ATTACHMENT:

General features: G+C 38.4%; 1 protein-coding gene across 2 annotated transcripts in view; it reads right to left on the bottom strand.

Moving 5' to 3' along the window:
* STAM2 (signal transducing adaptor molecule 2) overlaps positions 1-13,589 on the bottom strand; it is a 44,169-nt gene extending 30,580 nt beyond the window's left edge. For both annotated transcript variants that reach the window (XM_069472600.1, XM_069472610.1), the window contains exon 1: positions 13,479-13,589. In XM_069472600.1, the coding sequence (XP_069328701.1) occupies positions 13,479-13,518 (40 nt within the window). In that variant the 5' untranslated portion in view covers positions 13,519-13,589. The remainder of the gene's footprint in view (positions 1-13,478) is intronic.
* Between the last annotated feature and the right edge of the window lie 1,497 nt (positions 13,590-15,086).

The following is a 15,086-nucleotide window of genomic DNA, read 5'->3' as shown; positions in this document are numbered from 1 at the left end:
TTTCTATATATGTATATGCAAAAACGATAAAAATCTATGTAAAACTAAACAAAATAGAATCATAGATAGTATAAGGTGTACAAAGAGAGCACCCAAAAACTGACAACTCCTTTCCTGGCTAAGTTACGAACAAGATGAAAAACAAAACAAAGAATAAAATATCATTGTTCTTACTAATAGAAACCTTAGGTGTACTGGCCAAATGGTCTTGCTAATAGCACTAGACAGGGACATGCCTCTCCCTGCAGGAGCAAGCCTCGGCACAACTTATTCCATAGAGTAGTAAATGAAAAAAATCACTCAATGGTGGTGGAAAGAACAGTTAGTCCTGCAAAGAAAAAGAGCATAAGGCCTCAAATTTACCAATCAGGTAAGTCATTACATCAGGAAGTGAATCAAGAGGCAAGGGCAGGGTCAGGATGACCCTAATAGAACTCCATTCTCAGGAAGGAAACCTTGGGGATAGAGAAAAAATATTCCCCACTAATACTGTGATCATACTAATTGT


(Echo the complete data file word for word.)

General features: G+C 38.4%; 1 protein-coding gene across 2 annotated transcripts in view; it reads right to left on the bottom strand.

Moving 5' to 3' along the window:
* STAM2 (signal transducing adaptor molecule 2) overlaps positions 1-13,589 on the bottom strand; it is a 44,169-nt gene extending 30,580 nt beyond the window's left edge. For both annotated transcript variants that reach the window (XM_069472600.1, XM_069472610.1), the window contains exon 1: positions 13,479-13,589. In XM_069472600.1, the coding sequence (XP_069328701.1) occupies positions 13,479-13,518 (40 nt within the window). In that variant the 5' untranslated portion in view covers positions 13,519-13,589. The remainder of the gene's footprint in view (positions 1-13,478) is intronic.
* Between the last annotated feature and the right edge of the window lie 1,497 nt (positions 13,590-15,086).

The following is a 15,086-nucleotide window of genomic DNA, read 5'->3' as shown; positions in this document are numbered from 1 at the left end:
TTTCTATATATGTATATGCAAAAACGATAAAAATCTATGTAAAACTAAACAAAATAGAATCATAGATAGTATAAGGTGTACAAAGAGAGCACCCAAAAACTGACAACTCCTTTCCTGGCTAAGTTACGAACAAGATGAAAAACAAAACAAAGAATAAAATATCATTGTTCTTACTAATAGAAACCTTAGGTGTACTGGCCAAATGGTCTTGCTAATAGCACTAGACAGGGACATGCCTCTCCCTGCAGGAGCAAGCCTCGGCACAACTTATTCCATAGAGTAGTAAATGAAAAAAATCACTCAATGGTGGTGGAAAGAACAGTTAGTCCTGCAAAGAAAAAGAGCATAAGGCCTCAAATTTACCAATCAGGTAAGTCATTACATCAGGAAGTGAATCAAGAGGCAAGGGCAGGGTCAGGATGACCCTAATAGAACTCCATTCTCAGGAAGGAAACCTTGGGGATAGAGAAAAAATATTCCCCACTAATACTGTGATCATACTAATTGT